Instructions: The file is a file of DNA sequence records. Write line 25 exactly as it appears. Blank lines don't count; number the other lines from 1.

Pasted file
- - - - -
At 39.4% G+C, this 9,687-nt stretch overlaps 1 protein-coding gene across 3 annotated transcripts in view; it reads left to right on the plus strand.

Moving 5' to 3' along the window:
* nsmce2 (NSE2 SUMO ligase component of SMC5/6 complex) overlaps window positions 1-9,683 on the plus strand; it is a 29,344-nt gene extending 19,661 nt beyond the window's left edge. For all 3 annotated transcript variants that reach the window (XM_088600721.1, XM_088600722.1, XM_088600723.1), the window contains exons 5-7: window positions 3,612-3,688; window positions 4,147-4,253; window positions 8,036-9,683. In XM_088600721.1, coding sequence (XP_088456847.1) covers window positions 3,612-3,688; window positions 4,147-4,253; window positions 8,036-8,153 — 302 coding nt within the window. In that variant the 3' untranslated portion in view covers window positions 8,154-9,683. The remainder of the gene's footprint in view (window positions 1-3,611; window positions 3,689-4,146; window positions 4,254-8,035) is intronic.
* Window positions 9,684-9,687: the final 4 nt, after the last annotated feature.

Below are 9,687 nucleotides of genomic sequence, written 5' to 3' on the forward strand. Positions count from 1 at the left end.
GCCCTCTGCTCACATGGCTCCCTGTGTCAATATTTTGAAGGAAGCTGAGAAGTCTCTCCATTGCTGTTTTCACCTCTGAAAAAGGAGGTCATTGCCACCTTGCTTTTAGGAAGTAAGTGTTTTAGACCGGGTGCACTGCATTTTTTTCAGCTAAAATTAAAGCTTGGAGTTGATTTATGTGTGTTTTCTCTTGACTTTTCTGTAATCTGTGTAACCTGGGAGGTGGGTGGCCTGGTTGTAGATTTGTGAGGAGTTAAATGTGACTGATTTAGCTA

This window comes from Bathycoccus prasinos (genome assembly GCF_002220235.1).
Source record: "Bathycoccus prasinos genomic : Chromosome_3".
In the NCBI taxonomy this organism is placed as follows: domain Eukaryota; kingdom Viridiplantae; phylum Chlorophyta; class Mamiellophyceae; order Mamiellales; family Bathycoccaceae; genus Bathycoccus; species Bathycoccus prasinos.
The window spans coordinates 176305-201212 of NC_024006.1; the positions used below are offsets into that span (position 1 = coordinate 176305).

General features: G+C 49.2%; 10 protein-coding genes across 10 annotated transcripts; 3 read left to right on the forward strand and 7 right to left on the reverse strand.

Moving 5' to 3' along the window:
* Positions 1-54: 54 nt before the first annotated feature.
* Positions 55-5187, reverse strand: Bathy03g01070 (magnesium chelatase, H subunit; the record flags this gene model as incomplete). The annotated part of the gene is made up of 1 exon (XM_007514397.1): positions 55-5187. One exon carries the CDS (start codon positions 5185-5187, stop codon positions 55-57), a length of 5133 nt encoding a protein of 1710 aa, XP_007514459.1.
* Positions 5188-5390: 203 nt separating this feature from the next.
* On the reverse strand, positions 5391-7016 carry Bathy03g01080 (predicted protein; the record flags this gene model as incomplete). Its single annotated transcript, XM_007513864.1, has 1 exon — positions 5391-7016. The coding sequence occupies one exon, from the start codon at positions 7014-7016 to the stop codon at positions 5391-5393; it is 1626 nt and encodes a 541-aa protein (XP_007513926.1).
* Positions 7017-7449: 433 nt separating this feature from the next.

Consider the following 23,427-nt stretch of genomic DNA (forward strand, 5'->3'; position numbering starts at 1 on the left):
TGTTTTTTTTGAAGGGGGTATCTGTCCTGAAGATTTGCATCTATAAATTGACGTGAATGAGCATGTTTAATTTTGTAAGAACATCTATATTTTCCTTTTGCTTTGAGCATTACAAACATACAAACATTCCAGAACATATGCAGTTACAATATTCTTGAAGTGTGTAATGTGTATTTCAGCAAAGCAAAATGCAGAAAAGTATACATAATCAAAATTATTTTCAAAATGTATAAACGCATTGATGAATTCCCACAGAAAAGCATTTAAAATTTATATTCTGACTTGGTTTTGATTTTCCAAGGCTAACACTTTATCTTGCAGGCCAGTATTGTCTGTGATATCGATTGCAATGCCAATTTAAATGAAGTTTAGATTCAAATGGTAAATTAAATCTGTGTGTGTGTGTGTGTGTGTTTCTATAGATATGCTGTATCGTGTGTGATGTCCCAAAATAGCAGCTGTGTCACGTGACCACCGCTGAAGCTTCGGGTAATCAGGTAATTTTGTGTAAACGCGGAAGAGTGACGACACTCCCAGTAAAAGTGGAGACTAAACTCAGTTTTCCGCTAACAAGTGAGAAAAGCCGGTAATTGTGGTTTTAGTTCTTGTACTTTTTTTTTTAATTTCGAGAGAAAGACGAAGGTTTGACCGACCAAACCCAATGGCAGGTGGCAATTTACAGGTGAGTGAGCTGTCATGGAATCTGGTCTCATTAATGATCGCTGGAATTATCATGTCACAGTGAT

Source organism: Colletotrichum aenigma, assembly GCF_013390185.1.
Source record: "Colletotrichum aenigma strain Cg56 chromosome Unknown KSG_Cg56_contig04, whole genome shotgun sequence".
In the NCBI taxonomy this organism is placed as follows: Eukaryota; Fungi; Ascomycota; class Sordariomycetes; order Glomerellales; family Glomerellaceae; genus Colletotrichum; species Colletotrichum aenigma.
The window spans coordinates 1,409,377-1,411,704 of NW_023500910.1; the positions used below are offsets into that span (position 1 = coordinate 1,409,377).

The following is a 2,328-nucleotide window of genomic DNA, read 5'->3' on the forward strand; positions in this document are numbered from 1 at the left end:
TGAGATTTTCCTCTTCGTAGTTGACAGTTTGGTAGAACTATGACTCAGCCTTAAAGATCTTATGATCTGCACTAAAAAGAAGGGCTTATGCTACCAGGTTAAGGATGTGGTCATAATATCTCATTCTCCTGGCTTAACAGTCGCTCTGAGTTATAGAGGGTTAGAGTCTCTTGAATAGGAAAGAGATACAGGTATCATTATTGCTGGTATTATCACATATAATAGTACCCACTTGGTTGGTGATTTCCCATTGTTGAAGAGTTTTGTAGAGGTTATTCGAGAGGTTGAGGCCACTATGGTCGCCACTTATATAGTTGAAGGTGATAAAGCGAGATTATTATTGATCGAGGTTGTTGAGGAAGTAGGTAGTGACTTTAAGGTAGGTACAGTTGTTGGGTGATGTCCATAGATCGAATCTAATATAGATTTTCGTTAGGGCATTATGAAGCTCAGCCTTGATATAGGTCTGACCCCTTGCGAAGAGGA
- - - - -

TGAGATTTTCCTCTTCGTAGTTGACAGTTTGGTAGAACTATGACTCAGCCTTAAAGATCTTATGATCTGCACTAAAAAGAAGGGCTTATGCTACCAGGTTAAGGATGTGGTCATAATATCTCATTCTCCTGGCTTAACAGTCGCTCTGAGTTATAGAGGGTTAGAGTCTCTTGAATAGGAAAGAGATACAGGTATCATTATTGCTGGTATTATCACATATAATAGTACCCACTTGGTTGGTGATTTCCCATTGTTGAAGAGTTTTGTAGAGGTTATTCGAGAGGTTGAGGCCACTATGGTCGCCACTTATATAGTTGAAGGTGATAAAGCGAGATTATTATTGATCGAGGTTGTTGAGGAAGTAGGTAGTGACTTTAAGGTAGGTACAGTTGTTGGGTGATGTCCATAGATCGAATCTAATATAGATTTTCGTTAGGGCATTATGAAGCTCAGCCTTGATATAGGTCTGACCCCTTGCGAAGAGGA